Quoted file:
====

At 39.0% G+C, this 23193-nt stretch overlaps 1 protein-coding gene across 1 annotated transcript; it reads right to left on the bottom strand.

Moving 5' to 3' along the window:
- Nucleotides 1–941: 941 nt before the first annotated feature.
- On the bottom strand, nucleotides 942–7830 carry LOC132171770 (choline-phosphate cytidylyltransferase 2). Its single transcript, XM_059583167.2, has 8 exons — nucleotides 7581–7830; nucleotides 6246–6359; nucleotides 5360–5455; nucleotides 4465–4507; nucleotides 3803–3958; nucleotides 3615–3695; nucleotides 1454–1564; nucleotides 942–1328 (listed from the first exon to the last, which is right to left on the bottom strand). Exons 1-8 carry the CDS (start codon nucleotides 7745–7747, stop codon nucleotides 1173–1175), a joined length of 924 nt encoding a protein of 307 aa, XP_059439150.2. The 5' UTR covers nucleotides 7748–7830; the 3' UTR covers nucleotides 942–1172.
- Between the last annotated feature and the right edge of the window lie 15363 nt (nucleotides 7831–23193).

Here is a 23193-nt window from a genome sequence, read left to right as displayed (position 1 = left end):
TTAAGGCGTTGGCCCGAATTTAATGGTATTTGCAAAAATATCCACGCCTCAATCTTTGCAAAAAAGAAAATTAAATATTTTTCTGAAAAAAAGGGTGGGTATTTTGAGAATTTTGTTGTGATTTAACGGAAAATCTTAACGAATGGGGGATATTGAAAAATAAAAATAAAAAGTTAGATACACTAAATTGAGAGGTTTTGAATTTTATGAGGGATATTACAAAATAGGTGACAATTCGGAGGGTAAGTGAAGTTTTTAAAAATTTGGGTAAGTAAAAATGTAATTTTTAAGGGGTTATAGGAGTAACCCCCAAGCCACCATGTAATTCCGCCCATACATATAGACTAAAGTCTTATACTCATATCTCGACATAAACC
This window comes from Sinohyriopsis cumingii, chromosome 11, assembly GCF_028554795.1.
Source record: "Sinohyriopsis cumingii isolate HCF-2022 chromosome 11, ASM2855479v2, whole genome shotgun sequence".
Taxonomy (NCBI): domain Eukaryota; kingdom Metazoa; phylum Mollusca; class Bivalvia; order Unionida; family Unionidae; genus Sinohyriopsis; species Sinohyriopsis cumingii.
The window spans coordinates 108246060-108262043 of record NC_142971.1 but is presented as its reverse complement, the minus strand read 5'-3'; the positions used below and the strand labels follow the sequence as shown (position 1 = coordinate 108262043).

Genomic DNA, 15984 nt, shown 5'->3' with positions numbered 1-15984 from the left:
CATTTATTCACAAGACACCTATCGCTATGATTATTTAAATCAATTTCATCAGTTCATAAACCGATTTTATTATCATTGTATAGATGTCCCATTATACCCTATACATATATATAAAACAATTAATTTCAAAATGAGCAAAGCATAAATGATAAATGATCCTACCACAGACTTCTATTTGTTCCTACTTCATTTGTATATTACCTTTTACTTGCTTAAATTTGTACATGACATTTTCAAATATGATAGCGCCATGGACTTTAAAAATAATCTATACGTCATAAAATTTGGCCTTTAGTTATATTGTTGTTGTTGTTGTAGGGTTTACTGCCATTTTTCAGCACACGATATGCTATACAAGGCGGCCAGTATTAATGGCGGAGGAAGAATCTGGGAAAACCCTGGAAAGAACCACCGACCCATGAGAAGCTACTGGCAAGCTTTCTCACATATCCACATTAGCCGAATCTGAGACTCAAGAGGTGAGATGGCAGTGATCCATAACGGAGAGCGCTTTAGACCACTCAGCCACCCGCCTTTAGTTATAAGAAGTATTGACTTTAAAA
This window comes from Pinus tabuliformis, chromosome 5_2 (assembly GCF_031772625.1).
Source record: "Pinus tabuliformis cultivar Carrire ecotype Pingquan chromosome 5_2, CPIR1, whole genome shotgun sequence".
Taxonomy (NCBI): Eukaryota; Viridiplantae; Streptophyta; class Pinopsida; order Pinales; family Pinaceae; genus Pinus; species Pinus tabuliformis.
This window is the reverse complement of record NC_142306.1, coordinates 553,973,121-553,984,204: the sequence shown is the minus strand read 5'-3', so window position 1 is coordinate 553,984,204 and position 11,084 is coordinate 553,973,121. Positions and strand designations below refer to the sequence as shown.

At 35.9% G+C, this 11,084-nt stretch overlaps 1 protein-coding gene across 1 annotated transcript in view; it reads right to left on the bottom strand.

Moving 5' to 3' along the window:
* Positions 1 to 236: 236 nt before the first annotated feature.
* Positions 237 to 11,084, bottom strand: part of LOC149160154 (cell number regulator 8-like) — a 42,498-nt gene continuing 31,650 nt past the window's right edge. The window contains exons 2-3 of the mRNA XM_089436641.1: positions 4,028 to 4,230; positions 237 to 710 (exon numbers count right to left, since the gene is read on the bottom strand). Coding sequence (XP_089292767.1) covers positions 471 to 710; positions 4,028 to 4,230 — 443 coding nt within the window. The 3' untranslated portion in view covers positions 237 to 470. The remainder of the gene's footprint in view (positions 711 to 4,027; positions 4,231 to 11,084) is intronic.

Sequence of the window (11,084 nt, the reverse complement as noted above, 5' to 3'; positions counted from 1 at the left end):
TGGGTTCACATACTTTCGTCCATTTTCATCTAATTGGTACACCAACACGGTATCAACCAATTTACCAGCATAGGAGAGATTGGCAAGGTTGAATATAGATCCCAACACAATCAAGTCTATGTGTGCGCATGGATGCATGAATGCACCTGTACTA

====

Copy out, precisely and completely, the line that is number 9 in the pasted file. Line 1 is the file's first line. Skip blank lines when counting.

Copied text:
Source record: "Sinohyriopsis cumingii isolate HCF-2022 chromosome 11, ASM2855479v2, whole genome shotgun sequence".